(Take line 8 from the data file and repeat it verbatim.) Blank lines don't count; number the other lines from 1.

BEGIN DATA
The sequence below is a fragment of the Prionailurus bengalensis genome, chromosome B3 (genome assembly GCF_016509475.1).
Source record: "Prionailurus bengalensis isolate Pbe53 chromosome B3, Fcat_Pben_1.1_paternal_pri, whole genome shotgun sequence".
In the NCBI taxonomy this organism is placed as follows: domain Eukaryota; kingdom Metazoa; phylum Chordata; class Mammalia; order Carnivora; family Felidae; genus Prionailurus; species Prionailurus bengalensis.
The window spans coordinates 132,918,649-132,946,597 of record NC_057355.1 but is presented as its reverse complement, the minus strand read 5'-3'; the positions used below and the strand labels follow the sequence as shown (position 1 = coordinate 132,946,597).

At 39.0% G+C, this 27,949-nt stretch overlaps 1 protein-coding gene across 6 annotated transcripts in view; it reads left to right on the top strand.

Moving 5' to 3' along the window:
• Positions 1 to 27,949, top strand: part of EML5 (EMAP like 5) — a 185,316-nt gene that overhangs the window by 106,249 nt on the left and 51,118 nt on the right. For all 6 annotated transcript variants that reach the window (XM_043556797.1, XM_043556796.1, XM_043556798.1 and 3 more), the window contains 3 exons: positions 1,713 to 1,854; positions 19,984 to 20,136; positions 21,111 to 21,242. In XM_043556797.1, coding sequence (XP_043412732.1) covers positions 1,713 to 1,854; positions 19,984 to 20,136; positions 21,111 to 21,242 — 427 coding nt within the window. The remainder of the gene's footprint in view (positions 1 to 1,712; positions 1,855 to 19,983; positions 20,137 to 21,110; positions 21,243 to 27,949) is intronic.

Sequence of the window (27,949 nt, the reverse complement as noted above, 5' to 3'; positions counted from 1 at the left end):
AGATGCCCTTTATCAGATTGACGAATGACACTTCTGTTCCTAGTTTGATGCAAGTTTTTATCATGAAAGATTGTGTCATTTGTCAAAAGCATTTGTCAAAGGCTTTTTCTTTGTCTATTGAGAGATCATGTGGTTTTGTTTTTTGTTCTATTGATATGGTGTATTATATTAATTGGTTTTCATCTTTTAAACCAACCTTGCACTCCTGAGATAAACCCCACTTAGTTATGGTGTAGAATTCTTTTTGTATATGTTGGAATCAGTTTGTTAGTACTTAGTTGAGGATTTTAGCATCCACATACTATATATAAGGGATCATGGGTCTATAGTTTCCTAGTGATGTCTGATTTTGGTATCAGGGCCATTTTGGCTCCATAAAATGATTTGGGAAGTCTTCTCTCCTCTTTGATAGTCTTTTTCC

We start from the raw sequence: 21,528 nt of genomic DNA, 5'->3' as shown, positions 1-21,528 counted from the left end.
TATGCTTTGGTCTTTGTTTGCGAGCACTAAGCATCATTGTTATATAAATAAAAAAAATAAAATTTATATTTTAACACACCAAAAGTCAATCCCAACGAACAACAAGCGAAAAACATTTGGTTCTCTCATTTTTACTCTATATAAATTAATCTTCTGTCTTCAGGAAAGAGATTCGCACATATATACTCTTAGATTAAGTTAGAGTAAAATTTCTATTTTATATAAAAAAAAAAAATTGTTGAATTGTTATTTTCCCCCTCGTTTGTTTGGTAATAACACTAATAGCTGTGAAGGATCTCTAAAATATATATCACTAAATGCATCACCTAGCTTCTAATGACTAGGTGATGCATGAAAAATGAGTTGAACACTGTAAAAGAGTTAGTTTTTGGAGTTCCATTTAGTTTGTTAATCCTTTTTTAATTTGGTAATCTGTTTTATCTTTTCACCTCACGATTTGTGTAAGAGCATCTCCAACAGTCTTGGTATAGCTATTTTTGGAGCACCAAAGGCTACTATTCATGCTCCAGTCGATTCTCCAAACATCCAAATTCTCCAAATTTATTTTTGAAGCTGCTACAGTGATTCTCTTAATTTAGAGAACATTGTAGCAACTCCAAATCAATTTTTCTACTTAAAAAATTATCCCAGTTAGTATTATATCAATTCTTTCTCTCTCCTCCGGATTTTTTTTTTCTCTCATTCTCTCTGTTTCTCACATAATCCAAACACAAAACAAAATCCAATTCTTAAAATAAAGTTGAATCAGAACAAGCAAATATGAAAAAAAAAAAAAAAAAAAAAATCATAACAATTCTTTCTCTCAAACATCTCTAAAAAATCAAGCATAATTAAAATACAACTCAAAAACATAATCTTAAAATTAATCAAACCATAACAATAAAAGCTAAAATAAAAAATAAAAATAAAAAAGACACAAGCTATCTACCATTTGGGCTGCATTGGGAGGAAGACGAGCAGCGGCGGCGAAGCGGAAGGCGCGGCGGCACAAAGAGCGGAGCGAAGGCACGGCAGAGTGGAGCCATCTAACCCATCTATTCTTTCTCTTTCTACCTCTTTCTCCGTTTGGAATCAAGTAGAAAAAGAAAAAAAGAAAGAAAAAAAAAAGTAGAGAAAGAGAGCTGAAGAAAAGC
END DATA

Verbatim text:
Sequence of the window (27,949 nt, the reverse complement as noted above, 5' to 3'; positions counted from 1 at the left end):